The Israeli government vociferously objects to both principles.
OK, so the Israelis are unhappy, but if Israel’s primary requirements are on the chopping block, why are the Palestinians angry? President Obama, promising Mahmoud Abbas a country, did, in fact, ask for four concessions:
- Recognize Israel as a Jewish State.
- Agree that Palestinian refugees will be settled in the new State of Palestine, not in Israel (or accept compensation).
- Agree that Israel can maintain at least a short-term security presence in the Jordan Valley.
- Agree to “a presence” in Jerusalem, but not all of it.
That Abbas rejected them all should have been expected. Abbas, too, has a bottom line, which does not include peace with Israel or the establishment of a Palestinian State. His sole priority is not to do what will get him killed by unhappy Palestinians or deposed by the Arab League. This includes:
No recognition of Jewish patrimony anywhere in Palestine (Israel, Gaza, the West Bank, and Jordan). The Arab League reiterated that position last week. Chief PA negotiator Saeb Erekat said the PA would not interfere with how Israelis “want to define themselves,” but “Israelis cannot deny that I have my own narrative, I have my religion, I have my story. [They are] asking me to change my narrative.” It should be noted that his “narrative” includes the claim that Palestinians are descended from non-Arab, non-Muslim Canaanites, just to make the point that Palestinians were there first.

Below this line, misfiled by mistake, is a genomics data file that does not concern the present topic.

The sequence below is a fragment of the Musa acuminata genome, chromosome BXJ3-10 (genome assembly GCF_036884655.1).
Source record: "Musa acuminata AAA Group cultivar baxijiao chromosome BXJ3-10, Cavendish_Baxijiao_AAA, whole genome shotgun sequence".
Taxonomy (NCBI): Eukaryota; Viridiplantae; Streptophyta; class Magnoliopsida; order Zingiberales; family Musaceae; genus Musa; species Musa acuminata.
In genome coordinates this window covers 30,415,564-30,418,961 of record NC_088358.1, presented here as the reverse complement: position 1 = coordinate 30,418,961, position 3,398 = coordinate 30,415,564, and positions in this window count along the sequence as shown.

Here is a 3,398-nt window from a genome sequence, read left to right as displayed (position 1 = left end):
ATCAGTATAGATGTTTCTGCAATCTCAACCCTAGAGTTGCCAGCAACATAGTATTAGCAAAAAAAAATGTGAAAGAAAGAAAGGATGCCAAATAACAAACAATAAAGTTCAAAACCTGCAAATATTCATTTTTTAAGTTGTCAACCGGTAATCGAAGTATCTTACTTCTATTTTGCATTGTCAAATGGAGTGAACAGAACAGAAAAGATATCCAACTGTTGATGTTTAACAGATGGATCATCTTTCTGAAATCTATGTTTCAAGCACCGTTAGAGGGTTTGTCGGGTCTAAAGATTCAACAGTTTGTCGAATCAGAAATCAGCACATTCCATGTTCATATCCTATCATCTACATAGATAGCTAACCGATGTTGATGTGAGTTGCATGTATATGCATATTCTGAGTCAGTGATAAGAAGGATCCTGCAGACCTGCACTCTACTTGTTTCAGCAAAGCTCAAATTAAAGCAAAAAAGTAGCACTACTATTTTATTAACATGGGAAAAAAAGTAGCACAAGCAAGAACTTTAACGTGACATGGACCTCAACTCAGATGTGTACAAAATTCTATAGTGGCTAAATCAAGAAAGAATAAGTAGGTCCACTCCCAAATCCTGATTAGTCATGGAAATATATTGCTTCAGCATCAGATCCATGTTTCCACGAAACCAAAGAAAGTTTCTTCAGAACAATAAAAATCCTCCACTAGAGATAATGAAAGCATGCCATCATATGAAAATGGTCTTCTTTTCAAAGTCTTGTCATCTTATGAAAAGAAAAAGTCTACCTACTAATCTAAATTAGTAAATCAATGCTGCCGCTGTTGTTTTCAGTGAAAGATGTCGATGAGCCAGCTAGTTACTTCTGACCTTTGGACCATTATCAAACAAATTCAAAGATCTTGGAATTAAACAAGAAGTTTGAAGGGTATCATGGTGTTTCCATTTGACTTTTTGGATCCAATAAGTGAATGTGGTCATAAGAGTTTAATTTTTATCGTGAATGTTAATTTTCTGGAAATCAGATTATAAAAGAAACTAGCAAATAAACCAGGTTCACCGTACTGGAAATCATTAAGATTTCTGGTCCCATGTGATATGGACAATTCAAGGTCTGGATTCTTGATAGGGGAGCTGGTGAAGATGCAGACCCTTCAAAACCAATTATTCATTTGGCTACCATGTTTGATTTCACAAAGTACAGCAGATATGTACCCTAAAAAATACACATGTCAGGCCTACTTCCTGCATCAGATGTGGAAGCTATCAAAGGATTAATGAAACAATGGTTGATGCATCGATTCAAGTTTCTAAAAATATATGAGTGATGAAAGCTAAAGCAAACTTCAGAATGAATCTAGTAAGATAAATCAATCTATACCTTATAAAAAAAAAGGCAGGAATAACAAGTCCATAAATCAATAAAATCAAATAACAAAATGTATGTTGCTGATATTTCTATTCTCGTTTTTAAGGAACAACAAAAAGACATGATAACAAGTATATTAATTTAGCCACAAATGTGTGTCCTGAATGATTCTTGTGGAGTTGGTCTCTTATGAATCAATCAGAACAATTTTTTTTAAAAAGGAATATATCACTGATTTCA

Not to give up the “right of return” for Palestinian refugees and their descendants to live in places within pre-1967 Israel to which they claim roots, no matter how many generations ago. Abbas reiterated just this week: “No-one can give up the right of return.”
No settlements, no Jews, no IDF. Erekat announced that “[n]o settler will be allowed to stay in the Palestinian state, not even a single one, because settlements are illegal and the presence of the settlers on the occupied lands is illegal.” If you think he was drawing a distinction between “settlers” and “Jews,” he was not. “Settlers” are simply Jews living where Erekat and Abbas and Kerry don’t want them. Abbas told The New York Times that the Palestinian state wouldn’t have an army, but that NATO and American troops should be responsible for the security in the West Bank.
Full control of East Jerusalem as the Capital of Palestine. Jewish patrimony in East Jerusalem is constantly being undermined by the PA, and its minister of religious affairs and the former chief justice of its Religious Court both recently declared that the PA’s Islamic belief and political position is that Jews are prohibited from praying at the Western Wall of the Temple Mount.
So Abbas said no to all and returned to the West Bank a hero. “I am a hero. I said no to Obama,” he said at a carefully scripted rally back in Ramallah in which he called the American proposals “immature.”
Perhaps, but only in the very short term, and in a very narrow sphere of influence.